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City's Department of Computer Science is prominently featured in the 2014 Royal Institution Lectures

During last year's distinguished annual event, schoolchildren were treated to a robot orchestra performance and a taste of the electric lollipop developed by City's Professor Adrian Cheok.
by John Stevenson

RI Lectures

City's Department of Computer Science played a prominent role in the 2014 Royal Institution (RI) Christmas Lectures, which were presented by Professor Danielle George, with the theme, 'Sparks Will Fly'. The lectures were broadcast on BBC Four at 8pm on December 29th, 30th and 31st.

nullThe RI Christmas Lecture Series, regarded as an annual highlight for a science event addressed to young people, is a series of talks on a single topic. The lectures have been held at London's Royal Institution each year since 1825, except for the period 1939-1942 due to the Second World War.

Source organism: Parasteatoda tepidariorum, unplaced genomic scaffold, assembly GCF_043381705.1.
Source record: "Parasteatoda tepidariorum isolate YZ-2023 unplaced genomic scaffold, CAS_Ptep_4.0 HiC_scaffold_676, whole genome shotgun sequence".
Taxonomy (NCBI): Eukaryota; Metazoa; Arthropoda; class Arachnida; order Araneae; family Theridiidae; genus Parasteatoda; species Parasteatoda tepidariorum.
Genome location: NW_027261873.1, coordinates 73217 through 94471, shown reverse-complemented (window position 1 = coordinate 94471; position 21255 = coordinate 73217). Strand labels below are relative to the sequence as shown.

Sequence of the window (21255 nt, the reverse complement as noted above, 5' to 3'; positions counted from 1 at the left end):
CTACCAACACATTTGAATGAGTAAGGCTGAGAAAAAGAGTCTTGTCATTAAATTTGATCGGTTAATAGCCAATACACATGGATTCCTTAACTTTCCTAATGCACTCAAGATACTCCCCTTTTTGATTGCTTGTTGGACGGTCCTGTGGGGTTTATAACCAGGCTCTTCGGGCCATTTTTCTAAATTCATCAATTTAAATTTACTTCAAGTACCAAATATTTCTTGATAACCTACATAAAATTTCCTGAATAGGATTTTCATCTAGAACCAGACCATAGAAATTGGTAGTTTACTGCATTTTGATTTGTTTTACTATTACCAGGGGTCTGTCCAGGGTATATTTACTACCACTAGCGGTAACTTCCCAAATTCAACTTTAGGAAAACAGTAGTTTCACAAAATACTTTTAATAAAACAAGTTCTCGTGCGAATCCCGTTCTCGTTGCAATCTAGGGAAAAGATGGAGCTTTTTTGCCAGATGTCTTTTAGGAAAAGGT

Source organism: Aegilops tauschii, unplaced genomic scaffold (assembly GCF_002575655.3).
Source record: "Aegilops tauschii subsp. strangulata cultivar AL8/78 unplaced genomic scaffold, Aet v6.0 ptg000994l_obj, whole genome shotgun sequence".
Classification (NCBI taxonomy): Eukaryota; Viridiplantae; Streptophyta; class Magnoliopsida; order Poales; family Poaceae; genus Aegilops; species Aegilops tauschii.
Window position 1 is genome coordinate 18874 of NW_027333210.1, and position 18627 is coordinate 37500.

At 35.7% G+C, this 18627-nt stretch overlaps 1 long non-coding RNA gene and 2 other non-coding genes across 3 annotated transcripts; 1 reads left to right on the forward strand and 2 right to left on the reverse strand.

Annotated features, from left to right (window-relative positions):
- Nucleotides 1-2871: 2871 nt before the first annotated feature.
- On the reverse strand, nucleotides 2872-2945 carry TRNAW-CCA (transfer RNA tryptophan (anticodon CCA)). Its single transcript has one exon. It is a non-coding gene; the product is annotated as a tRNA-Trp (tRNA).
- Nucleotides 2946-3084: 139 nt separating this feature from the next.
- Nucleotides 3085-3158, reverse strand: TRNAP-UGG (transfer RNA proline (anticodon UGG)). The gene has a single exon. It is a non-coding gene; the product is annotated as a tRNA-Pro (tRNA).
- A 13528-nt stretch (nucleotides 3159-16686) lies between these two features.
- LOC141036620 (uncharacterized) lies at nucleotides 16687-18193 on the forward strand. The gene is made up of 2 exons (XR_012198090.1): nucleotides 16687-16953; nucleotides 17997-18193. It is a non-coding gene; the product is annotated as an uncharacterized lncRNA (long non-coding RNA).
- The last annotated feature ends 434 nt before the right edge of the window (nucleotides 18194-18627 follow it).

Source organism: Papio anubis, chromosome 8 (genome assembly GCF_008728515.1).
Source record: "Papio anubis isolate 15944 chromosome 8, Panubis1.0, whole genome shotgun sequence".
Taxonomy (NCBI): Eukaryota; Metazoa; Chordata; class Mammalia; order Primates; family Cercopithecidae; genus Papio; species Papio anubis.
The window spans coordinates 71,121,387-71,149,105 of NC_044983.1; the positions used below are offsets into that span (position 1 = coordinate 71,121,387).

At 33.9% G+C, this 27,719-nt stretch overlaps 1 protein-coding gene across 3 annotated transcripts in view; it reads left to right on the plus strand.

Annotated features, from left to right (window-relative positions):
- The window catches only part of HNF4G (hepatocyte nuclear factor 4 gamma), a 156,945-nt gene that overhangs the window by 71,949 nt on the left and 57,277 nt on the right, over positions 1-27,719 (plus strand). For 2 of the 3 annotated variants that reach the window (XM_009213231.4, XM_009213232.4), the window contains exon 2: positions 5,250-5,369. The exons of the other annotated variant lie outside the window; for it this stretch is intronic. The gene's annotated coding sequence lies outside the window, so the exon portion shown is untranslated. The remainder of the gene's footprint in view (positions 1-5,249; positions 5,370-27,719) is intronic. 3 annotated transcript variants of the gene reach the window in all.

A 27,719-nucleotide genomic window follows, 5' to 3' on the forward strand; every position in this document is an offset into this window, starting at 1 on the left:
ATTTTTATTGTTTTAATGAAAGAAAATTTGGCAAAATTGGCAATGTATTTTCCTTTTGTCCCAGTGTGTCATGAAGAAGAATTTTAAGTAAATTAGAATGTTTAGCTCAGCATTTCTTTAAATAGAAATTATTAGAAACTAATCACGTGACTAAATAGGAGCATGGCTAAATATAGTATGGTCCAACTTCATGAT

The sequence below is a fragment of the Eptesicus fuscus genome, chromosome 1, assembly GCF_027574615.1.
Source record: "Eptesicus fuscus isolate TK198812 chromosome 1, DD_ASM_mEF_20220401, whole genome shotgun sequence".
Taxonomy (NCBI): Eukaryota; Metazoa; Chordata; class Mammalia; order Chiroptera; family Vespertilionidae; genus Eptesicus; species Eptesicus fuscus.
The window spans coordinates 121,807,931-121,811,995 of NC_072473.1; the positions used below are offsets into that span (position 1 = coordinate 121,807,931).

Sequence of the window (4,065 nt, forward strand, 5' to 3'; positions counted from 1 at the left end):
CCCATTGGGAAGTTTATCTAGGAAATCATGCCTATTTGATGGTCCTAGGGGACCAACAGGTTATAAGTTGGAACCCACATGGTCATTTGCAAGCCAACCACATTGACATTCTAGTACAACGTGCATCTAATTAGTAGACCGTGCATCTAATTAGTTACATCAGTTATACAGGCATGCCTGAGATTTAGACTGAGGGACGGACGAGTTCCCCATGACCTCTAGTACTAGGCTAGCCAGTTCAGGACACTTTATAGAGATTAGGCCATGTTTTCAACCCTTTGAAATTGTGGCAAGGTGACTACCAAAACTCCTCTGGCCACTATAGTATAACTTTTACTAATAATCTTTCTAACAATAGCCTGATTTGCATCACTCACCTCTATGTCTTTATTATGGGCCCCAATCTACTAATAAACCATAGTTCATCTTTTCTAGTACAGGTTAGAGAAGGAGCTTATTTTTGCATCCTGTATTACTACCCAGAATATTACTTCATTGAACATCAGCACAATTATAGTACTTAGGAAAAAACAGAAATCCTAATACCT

Michael Faraday initiated the first RI Christmas Lecture Series in 1825 at a time when organised education for young people was scarce. Since then the lectures have followed a tradition of presenting scientific subjects to a general audience in an informative and entertaining manner.

nullCity's Music Informatics Research Group team, comprising Andrew Lambert, Dr Daniel Wolff and team leader Dr Tillman Weyde, collaborated with robotics and engineering experts from universities across the UK to present a mixed robot and human orchestra performance.

They filled the role of the conductor by providing the central robot orchestra control in an exciting musical and technological performance. This was broadcast on BBC Four on 31st December at 8pm. Here is a video of the performance on the BBC website.

During this year's RI lectures, opportunities were provided for children in the audience to test out the world's first electrical lollipop and Scentee smartphone smell app developed by Professor Adrian Cheok's pervasive computing research team. This was broadcast on BBC Four on 30th December at 8pm.

nullYoung volunteer Zara Rashid, 11, of Henrietta Barnet School in Hampstead, said:

"I thought the electronic lollipop was really cool, it was hard to work out exactly what the flavour was with just the lollipop but when there was a smell as well that made the taste much sharper. I really enjoyed the Christmas Lectures!"

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